Lesbian couple forbidden by Catholic parish

By |2017-10-31T06:32:26-04:00October 31st, 2017|Uncategorized|

By Dawn Wolfe
ST. CLAIR SHORES A lesbian couple has been turned away from St. Joan of Arc Catholic Church because they are in a committed same-sex relationship.
On their first visit to St. Joan of Arc Catholic Church in February, Cheryl Mathers and her life-partner Mary Horon filled out a membership card to join the church, but never received the promised materials in the mail to complete the process of joining.
According to a report by Triangle Foundation, after several phone calls over the space of several weeks between the couple and the church, Father Michael Bugarin finally called Horon and said, “Oh, you’re the gay lady.” Horon replied by saying they were a gay couple and wanted to join the church. Bugarin replied with, “No, I cannot allow that. This is a family-oriented church.”
The priest added, “I can’t have gay people here. You obviously won’t hide it and God knows you’re a sinner. I am sorry you are not welcome here.”
Mathers and Horon then called several Catholic churches in the area and all of them said they would accept them as a family in their church. They are now members of St. Basil the Great Catholic Church in Eastpointe.
According to Mathers, “The father (at St. Basil) called and spoke to Mary and asked, ‘Do you have a problem being gay?’ She said, ‘Of course not.’ And he said, ‘Neither do I – you’re a member. Give me your information right now, I’ll do it myself.'”
“More and more Catholics have left the church in recent years because of homophobia and discrimination,” said Sean Kosofsky, director of policy for Triangle. “How can any church turn away good and decent people simply because of their sexual orientation?”
“It’s one thing to be turned away by a friend and quite another to be turned away by a church,” added Mathers.
While calls to Father Bugarin were not returned by press time, he did have the Detroit Archdiocese respond to BTL inquiries with a statement on March 28.
The statement affirms the Catholic Church’s support of “the marriage of one man and one woman,” and says that, “to register in a parish as a ‘gay couple,’ provides, in fact, a recognition the Church cannot concede.”
The statement goes on to say that individuals “who embrace the teachings of the Catholic Church” are welcome and that Triangle’s press release “ignores the Church’s rejection of unjust discrimination against homosexuals.”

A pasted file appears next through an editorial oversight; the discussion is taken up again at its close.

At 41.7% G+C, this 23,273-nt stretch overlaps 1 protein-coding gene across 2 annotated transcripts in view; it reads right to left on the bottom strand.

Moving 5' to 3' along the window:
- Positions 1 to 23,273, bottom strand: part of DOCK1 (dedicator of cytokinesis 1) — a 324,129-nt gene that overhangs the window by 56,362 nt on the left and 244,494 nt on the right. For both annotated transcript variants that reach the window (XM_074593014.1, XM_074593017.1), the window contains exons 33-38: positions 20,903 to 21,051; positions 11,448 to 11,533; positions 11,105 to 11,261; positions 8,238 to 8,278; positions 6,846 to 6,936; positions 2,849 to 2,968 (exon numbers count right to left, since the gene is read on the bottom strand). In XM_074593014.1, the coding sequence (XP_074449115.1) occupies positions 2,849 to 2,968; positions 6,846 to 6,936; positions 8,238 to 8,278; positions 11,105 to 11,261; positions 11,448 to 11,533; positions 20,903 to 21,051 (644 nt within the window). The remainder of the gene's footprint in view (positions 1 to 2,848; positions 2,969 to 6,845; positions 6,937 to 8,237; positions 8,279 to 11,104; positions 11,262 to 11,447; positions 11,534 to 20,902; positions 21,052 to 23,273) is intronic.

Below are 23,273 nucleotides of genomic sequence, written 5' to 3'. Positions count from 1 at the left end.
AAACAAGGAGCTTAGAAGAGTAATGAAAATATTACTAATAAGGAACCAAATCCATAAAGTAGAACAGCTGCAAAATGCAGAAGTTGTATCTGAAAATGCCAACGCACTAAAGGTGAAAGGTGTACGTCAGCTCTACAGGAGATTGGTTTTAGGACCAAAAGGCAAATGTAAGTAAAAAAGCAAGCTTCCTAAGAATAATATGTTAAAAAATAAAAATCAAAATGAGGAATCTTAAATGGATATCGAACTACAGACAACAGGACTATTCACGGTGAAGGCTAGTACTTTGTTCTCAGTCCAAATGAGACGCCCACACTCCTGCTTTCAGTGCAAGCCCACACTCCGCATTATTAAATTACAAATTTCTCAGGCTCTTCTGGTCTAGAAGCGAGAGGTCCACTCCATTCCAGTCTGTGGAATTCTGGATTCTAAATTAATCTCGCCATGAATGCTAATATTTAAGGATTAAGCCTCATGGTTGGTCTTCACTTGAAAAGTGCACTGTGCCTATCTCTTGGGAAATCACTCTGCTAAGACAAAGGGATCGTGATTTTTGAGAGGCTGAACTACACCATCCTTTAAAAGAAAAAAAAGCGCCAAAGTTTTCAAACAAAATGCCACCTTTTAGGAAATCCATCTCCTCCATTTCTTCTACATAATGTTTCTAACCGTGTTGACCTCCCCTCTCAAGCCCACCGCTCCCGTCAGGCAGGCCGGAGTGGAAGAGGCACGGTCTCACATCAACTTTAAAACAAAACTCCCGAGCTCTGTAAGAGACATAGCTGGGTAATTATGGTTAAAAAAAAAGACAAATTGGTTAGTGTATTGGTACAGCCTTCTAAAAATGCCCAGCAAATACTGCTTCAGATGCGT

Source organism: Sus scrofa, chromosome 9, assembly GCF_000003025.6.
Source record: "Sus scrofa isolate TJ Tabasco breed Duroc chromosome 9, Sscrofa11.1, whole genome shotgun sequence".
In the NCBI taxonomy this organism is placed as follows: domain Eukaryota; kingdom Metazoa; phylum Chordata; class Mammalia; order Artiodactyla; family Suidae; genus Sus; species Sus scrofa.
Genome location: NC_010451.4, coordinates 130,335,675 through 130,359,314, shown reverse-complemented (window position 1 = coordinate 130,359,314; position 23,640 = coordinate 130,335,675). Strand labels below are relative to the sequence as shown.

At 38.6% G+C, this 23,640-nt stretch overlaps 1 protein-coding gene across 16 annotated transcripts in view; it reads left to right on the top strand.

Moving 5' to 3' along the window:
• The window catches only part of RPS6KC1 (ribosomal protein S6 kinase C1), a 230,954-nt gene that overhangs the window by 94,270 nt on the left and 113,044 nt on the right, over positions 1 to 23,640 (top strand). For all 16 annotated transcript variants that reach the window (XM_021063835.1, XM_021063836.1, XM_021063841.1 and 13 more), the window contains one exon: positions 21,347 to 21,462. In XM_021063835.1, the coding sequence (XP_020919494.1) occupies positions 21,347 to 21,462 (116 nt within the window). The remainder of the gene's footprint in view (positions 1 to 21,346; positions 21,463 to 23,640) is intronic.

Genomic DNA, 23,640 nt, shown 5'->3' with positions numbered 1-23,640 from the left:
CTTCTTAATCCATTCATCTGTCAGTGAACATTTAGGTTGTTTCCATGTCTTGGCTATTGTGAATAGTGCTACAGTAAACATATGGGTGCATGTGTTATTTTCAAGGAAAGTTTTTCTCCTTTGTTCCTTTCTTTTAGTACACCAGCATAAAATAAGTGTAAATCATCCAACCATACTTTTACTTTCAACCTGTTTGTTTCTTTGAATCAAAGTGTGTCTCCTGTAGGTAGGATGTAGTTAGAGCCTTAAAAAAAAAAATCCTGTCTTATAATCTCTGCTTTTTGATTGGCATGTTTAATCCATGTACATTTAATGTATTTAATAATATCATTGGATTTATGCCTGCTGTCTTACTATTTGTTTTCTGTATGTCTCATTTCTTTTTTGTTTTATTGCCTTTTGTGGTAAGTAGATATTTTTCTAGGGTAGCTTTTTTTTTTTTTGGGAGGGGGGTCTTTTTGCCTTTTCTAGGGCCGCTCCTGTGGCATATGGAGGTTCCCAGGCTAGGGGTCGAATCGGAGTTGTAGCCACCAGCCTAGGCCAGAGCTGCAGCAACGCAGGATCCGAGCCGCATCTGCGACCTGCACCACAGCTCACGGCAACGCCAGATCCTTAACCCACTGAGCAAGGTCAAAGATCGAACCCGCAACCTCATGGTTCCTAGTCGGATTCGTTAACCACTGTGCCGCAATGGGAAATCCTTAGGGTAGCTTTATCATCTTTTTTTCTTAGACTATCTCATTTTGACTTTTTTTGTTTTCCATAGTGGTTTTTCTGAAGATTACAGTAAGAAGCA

The archdiocese statement does not explain why refusing to acknowledge committed relationships between couples is not an example of the “unjust discrimination” the Church claims it condemns.
Horon, was unimpressed by the Archdiocese statement.
“We know what a marriage is, and that’s what we have,” Horon said. “Like it or not, we have been in the church and we are part of the church. The church is people, it’s not a building. And we know marriage as well as the next person – we are in a committed, loving, caring marriage. And will continue to be.”
During the 2004 election campaign, the Michigan Catholic Conference made a political contribution of nearly $1 million supporting Proposal 2, which wrote a ban on marriage equality for gay and lesbian couples into the constitution. Last week the Detroit Archdiocese announced the closing of many parish schools, citing lack of funds to operate them.
“The Archdiocese can apparently find money to invest in anti-gay politics but not to operate their schools,” said Jeffrey Montgomery, Triangle’s executive director. “Between shunning good Catholics from their pews and making questionable contributions that hurt families, it should not surprise anyone that the shepherd is losing the flock.”
Not only is the Catholic Church as an organization losing funds, but St. Joan’s has lost something, too, through their decision to bar Mathers and Horon.
According to Mathers, during their visit to St. Joan’s visitors were handed small pieces of wood and were asked to attach something to the wood signifying their family. The collected pieces of wood were slated to be joined to the church’s large wooden cross.
“We’ve kept ours,” said Mathers, “and now we feel that their cross will never be complete, without our piece of wood.”

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Between The Lines has been publishing LGBTQ-related content in Southeast Michigan since the early '90s. This year marks the publication's 27th anniversary.